Sen. Doug Jones (D-Ala.), viewed as the most vulnerable Senate Democrat running in November, said on Wednesday that he will vote to convict President Trump on both articles of impeachment.
“After many sleepless nights, I have reluctantly concluded that the evidence is sufficient to convict the President for both abuse of power and obstruction of Congress,” he said in a statement.
Jones’s announcement comes hours before the Senate’s votes on the two House-passed articles of impeachment: abuse of power over the delayed Ukraine aid and obstructing Congress’s investigations into those actions.
Jones added that Trump’s actions “demonstrate a belief that he is above the law” and if left unchecked would risk guaranteeing that no future whistleblower or witness will ever come forward and no future President … will be subject to Congressional oversight.”
The vote comes as Jones is fighting to hold on to his seat in the deep-red state of Alabama. He won a two-year term in 2017 when he defeated former state judge Roy Moore, who faced multiple accusations of sexual contact with teenage girls when he was in his 30s.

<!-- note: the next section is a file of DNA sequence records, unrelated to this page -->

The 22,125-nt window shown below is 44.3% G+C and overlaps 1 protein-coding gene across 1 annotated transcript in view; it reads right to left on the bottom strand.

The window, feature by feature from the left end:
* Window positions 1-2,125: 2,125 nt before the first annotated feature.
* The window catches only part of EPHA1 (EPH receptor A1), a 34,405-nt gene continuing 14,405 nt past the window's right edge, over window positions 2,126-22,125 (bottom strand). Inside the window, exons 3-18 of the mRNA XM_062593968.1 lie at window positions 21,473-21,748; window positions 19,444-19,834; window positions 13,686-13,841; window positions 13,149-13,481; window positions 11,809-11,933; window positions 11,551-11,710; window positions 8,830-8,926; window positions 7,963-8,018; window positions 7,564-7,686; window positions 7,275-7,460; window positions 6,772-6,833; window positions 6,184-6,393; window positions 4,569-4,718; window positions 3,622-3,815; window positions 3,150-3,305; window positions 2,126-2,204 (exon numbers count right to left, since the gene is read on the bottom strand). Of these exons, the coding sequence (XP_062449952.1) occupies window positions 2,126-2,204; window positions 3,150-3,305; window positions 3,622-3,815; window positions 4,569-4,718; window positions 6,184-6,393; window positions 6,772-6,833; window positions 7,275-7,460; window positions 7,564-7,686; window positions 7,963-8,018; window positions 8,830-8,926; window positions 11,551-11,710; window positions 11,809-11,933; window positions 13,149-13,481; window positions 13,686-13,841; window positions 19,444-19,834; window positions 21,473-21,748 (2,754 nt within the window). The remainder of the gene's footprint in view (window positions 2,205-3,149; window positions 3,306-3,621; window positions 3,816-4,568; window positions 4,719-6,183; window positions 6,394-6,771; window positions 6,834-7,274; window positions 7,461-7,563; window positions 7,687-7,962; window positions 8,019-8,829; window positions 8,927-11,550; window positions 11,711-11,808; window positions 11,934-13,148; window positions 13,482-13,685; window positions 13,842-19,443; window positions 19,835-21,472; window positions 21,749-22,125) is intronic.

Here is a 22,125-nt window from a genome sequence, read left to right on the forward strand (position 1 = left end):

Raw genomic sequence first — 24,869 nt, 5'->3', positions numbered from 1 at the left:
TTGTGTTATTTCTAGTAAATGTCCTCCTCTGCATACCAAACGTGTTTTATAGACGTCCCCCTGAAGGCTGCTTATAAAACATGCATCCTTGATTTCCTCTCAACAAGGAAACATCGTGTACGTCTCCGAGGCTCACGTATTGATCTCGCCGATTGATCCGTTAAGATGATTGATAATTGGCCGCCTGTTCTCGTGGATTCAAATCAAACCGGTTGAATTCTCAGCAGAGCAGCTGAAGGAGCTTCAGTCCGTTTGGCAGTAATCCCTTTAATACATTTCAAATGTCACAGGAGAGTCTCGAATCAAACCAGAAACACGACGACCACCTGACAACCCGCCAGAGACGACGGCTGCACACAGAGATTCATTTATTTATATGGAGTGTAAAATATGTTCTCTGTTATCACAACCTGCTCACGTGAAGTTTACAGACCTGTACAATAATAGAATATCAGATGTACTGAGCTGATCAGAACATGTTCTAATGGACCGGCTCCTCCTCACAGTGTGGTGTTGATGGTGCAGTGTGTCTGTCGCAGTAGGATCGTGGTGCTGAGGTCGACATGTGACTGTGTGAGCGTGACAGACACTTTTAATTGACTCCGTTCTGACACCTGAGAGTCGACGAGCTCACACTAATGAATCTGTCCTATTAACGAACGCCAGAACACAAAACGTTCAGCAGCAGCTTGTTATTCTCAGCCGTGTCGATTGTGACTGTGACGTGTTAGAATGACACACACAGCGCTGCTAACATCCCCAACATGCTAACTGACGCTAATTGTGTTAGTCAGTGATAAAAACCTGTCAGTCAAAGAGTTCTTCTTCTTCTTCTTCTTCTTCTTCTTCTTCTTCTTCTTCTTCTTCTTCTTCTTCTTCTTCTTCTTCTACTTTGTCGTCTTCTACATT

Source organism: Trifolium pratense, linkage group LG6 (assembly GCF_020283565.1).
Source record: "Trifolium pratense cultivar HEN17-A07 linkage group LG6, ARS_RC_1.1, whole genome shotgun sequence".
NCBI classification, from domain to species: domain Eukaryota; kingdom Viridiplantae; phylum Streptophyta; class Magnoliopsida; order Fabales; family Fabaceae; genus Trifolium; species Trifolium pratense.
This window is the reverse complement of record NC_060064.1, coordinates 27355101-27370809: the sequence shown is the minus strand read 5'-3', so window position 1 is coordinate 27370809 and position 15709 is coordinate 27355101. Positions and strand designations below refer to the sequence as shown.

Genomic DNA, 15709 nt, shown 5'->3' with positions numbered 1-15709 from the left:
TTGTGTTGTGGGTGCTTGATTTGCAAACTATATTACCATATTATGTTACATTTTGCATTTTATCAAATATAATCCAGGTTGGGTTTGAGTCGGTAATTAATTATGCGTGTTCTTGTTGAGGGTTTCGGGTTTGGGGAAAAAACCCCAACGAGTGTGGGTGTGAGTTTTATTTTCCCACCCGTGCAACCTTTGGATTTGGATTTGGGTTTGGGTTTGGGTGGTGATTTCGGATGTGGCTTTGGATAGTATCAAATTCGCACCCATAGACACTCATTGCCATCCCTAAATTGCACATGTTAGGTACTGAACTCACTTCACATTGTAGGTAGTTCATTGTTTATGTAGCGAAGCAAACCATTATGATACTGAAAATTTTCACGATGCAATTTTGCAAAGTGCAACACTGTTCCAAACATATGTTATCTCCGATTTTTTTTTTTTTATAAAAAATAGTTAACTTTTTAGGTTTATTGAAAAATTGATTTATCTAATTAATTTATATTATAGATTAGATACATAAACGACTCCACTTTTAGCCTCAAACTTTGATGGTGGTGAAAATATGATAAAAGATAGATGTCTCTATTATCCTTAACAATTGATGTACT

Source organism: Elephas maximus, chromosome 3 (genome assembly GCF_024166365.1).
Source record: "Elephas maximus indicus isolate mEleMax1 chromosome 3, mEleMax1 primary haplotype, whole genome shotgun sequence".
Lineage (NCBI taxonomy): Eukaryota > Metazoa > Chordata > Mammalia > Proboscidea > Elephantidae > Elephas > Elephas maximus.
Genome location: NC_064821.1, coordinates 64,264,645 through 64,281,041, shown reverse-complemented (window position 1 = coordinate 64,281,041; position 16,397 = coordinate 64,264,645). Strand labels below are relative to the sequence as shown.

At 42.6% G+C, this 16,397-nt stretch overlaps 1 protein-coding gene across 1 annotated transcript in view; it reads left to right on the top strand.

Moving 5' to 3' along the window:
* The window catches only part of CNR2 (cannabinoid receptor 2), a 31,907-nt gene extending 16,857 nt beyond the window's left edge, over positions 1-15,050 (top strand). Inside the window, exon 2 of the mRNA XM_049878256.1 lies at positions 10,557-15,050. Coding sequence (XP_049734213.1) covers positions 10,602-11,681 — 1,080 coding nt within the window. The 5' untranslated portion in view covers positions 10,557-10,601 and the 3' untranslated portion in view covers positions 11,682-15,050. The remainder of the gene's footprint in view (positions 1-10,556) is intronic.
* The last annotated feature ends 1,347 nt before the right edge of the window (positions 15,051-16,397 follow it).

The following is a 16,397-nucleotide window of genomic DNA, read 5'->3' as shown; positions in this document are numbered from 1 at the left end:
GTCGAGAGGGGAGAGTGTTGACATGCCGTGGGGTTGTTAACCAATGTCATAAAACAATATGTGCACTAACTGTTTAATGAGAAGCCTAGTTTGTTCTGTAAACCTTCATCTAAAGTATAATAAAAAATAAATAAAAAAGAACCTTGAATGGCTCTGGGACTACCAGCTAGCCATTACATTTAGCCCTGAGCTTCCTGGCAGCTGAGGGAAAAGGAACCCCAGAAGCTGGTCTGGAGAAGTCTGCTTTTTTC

Now Jones is facing a cascade of potential GOP challengers, including Moore, Rep. Bradley Byrne and former Attorney General Jeff Sessions, who held the seat for decades before stepping down to join the Trump administration.
A JMC Analytics and Polling survey released late last year found that 39 percent of voters in Alabama support impeaching Trump, compared to 54 percent who oppose it.
That’s a hard shift from several national polls that have shown the country evenly divided on whether to remove Trump from office and underscores the danger for Jones if he votes to convict Trump.
Jones appeared to brush off the potential political consequences on Wednesday.
“I did not run for Senate hoping to participate in the impeachment trial of a duly-elected President, but I cannot and will not shrink from my duty to defend the Constitution and to do impartial justice,” he said.
“The Senate Leadership Fund would like to be the first to congratulate Doug Jones on his impending retirement from politics. …It’s clear Jones has decided he’s better off auditioning for a low-level Cabinet slot in a Bernie Sanders Administration than reflect the will of Alabama.” said Jack Pandol, a spokesman for the Senate Leadership Fund, an outside group aligned with Majority Leader Mitch McConnell (R-Ky.).